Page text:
The lasting effect of the programme is best explained by the participants themselves. ‘It was an amazing experience,’ says Nadia, ‘it made me realise who I am as a person and it was good to challenge myself.’ Another participant, Alfie, explains how the project has changed his life: ‘It’s given me so much confidence that I’ve gone back to college and now also volunteer on the ship. It’s made me so happy to have been part of the project.’
The RMTGB’s grant enabled 15 young people to participate on the 2011 expedition. The grant will also support the same number of disadvantaged young people on the 2012 expedition to Egypt’s Sinai Peninsula, where participants will learn to navigate by the stars and camp with the Bedouin in one of the harshest environments on the planet.
Since its launch, Stepping Stones has awarded more than £230,000 to around 15 charities, with additional funds available to award further grants this year. The RMTGB is only able to make these grants because of the generosity of its supporters. Through their donations and fundraising, Freemasons and their families are making a valuable contribution to the development, education and future career prospects of disadvantaged young people in wider society.
Please visit the website www.rmtgb.org to find out how you can support this work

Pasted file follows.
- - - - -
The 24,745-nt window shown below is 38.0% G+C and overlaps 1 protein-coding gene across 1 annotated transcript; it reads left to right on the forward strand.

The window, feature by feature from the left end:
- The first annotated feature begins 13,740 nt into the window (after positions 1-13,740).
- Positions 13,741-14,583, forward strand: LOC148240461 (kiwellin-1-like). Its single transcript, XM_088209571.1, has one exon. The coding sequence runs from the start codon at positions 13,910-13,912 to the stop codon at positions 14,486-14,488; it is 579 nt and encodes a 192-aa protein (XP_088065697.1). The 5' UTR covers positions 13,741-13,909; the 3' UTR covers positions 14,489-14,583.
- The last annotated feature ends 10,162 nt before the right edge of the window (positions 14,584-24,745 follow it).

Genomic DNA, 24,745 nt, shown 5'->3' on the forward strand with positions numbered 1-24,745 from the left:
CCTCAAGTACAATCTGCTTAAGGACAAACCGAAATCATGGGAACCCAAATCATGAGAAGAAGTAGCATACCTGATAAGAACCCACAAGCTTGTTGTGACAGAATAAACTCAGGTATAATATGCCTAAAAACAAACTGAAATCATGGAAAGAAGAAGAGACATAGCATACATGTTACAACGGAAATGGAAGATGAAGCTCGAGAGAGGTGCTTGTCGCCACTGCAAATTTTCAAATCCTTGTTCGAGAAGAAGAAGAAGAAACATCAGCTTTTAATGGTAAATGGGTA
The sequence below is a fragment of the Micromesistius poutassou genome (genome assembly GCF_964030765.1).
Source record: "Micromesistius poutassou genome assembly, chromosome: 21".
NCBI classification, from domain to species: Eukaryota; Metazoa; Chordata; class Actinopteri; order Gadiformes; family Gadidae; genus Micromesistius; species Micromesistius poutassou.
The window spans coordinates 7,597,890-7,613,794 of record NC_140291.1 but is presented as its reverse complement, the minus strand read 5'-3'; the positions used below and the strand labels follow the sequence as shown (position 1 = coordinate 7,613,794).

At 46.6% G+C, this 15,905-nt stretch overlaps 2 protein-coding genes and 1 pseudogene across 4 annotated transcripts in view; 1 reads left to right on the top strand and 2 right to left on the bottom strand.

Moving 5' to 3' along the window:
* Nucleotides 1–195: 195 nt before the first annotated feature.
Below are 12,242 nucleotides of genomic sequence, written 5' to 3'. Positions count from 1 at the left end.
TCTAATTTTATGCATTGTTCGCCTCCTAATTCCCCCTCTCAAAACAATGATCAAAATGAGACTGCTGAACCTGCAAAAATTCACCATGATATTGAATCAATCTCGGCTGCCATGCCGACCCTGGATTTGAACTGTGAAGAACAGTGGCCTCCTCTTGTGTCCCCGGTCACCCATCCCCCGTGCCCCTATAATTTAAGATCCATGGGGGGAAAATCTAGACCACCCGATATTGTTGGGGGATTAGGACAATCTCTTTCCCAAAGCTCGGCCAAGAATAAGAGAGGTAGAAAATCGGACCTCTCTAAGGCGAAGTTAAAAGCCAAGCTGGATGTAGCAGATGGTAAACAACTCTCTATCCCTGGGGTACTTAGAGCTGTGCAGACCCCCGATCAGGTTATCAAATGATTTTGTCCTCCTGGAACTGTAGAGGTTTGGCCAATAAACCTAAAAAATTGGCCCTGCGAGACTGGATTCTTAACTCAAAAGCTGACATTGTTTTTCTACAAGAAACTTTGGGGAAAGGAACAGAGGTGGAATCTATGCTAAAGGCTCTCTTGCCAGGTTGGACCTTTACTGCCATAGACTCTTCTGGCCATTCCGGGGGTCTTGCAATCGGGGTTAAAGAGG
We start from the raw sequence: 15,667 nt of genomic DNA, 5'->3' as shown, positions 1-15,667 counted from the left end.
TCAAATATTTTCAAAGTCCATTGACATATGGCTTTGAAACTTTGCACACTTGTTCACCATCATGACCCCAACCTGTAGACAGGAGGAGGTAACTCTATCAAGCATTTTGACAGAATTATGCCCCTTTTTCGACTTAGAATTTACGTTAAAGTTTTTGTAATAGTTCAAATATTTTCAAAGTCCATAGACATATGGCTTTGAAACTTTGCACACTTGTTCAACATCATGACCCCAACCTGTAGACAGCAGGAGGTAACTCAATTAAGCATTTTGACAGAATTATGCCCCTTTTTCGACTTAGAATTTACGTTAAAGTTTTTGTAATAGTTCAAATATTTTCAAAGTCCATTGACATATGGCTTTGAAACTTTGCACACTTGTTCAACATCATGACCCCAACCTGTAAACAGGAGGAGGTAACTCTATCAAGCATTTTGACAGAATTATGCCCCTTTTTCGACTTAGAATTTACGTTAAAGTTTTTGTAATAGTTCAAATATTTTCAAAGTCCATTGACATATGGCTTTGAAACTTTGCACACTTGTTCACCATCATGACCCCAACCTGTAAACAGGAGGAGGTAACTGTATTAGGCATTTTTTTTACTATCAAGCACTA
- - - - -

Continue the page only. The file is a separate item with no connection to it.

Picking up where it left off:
The members of the Lodge of Unanimity No.113 celebrated a very special landmark on 20 March 2012 in their long and distinguished history by reaching their 200th year as an active Masonic lodge.
This unique meeting attracted a capacity audience with many distinguished visitors attending from around the country to share in and contribute to the celebrations. The Provincial Grand Master, Peter John Hosker, and his Provincial team headed up the West Lancashire contingent.
Dr Mike Woodcock, the President of Royal Masonic Trust for Girls and Boys, attended from London, together with John Hamill, the Director of Special Projects at UGLE, along with the Deputy Grand Director of Ceremonies, The Hon. Andrew Wigram. They all contributed to a highly polished ceremony.
At the beginning of the evening and to set the scene for the celebrations, Dr Richard Johnson gave a brief history of the Preston Group of Lodges and the historical development of Freemasonry in the City. This was followed by Peter Watson’s potted history of the Lodge of Unanimity itself and how it was founded at the height of the Napoleonic War. It was developed from the 3rd Regiment of the Royal Lancashire Militia who, although on duty in Dover during the Napoleonic War, obtained a re-assigned warrant on 13 March 1812 from the Antient Grand Lodge to enable them to operate as a military lodge.